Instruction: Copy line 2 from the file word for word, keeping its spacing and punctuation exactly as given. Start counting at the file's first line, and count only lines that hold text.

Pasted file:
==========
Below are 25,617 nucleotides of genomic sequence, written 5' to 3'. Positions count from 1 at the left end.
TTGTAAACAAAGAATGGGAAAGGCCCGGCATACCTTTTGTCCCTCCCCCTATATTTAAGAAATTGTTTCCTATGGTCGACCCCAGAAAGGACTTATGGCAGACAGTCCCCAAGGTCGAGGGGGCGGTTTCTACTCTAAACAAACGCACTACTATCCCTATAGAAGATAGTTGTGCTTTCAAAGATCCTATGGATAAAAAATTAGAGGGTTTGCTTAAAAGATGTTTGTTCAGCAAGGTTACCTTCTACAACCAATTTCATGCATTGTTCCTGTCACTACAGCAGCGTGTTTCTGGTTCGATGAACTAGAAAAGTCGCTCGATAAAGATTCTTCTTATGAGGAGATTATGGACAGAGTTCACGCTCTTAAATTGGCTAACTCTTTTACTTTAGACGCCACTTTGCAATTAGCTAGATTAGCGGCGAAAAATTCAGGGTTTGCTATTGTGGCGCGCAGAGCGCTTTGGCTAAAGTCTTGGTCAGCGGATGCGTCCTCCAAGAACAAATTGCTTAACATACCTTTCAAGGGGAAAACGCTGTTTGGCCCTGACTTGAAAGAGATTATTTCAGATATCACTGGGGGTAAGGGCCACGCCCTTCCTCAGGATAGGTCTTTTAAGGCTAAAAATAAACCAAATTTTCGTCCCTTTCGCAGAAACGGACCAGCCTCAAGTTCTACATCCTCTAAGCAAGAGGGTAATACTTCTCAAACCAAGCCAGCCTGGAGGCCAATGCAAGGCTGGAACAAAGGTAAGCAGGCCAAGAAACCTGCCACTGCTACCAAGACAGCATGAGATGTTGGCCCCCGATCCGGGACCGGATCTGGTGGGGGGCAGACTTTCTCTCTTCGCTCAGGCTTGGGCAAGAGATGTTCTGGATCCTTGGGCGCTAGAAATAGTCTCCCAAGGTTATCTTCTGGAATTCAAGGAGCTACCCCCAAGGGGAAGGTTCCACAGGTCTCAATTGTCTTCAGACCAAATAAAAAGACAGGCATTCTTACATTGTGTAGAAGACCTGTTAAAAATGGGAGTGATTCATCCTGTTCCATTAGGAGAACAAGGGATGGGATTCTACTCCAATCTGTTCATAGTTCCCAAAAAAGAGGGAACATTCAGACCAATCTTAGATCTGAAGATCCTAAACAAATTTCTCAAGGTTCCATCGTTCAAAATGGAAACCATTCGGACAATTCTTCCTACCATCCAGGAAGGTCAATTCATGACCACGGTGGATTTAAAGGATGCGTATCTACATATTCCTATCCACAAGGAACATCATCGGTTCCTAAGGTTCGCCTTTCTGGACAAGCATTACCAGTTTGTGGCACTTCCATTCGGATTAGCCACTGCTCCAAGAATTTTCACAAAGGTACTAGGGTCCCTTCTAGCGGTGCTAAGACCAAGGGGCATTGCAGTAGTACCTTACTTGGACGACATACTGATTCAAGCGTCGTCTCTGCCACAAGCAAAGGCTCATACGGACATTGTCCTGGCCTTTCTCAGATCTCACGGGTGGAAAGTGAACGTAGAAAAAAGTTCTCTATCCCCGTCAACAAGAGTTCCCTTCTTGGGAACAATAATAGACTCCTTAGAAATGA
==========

TTGTAAACAAAGAATGGGAAAGGCCCGGCATACCTTTTGTCCCTCCCCCTATATTTAAGAAATTGTTTCCTATGGTCGACCCCAGAAAGGACTTATGGCAGACAGTCCCCAAGGTCGAGGGGGCGGTTTCTACTCTAAACAAACGCACTACTATCCCTATAGAAGATAGTTGTGCTTTCAAAGATCCTATGGATAAAAAATTAGAGGGTTTGCTTAAAAGATGTTTGTTCAGCAAGGTTACCTTCTACAACCAATTTCATGCATTGTTCCTGTCACTACAGCAGCGTGTTTCTGGTTCGATGAACTAGAAAAGTCGCTCGATAAAGATTCTTCTTATGAGGAGATTATGGACAGAGTTCACGCTCTTAAATTGGCTAACTCTTTTACTTTAGACGCCACTTTGCAATTAGCTAGATTAGCGGCGAAAAATTCAGGGTTTGCTATTGTGGCGCGCAGAGCGCTTTGGCTAAAGTCTTGGTCAGCGGATGCGTCCTCCAAGAACAAATTGCTTAACATACCTTTCAAGGGGAAAACGCTGTTTGGCCCTGACTTGAAAGAGATTATTTCAGATATCACTGGGGGTAAGGGCCACGCCCTTCCTCAGGATAGGTCTTTTAAGGCTAAAAATAAACCAAATTTTCGTCCCTTTCGCAGAAACGGACCAGCCTCAAGTTCTACATCCTCTAAGCAAGAGGGTAATACTTCTCAAACCAAGCCAGCCTGGAGGCCAATGCAAGGCTGGAACAAAGGTAAGCAGGCCAAGAAACCTGCCACTGCTACCAAGACAGCATGAGATGTTGGCCCCCGATCCGGGACCGGATCTGGTGGGGGGCAGACTTTCTCTCTTCGCTCAGGCTTGGGCAAGAGATGTTCTGGATCCTTGGGCGCTAGAAATAGTCTCCCAAGGTTATCTTCTGGAATTCAAGGAGCTACCCCCAAGGGGAAGGTTCCACAGGTCTCAATTGTCTTCAGACCAAATAAAAAGACAGGCATTCTTACATTGTGTAGAAGACCTGTTAAAAATGGGAGTGATTCATCCTGTTCCATTAGGAGAACAAGGGATGGGATTCTACTCCAATCTGTTCATAGTTCCCAAAAAAGAGGGAACATTCAGACCAATCTTAGATCTGAAGATCCTAAACAAATTTCTCAAGGTTCCATCGTTCAAAATGGAAACCATTCGGACAATTCTTCCTACCATCCAGGAAGGTCAATTCATGACCACGGTGGATTTAAAGGATGCGTATCTACATATTCCTATCCACAAGGAACATCATCGGTTCCTAAGGTTCGCCTTTCTGGACAAGCATTACCAGTTTGTGGCACTTCCATTCGGATTAGCCACTGCTCCAAGAATTTTCACAAAGGTACTAGGGTCCCTTCTAGCGGTGCTAAGACCAAGGGGCATTGCAGTAGTACCTTACTTGGACGACATACTGATTCAAGCGTCGTCTCTGCCACAAGCAAAGGCTCATACGGACATTGTCCTGGCCTTTCTCAGATCTCACGGGTGGAAAGTGAACGTAGAAAAAAGTTCTCTATCCCCGTCAACAAGAGTTCCCTTCTTGGGAACAATAATAGACTCCTTAGAAATGA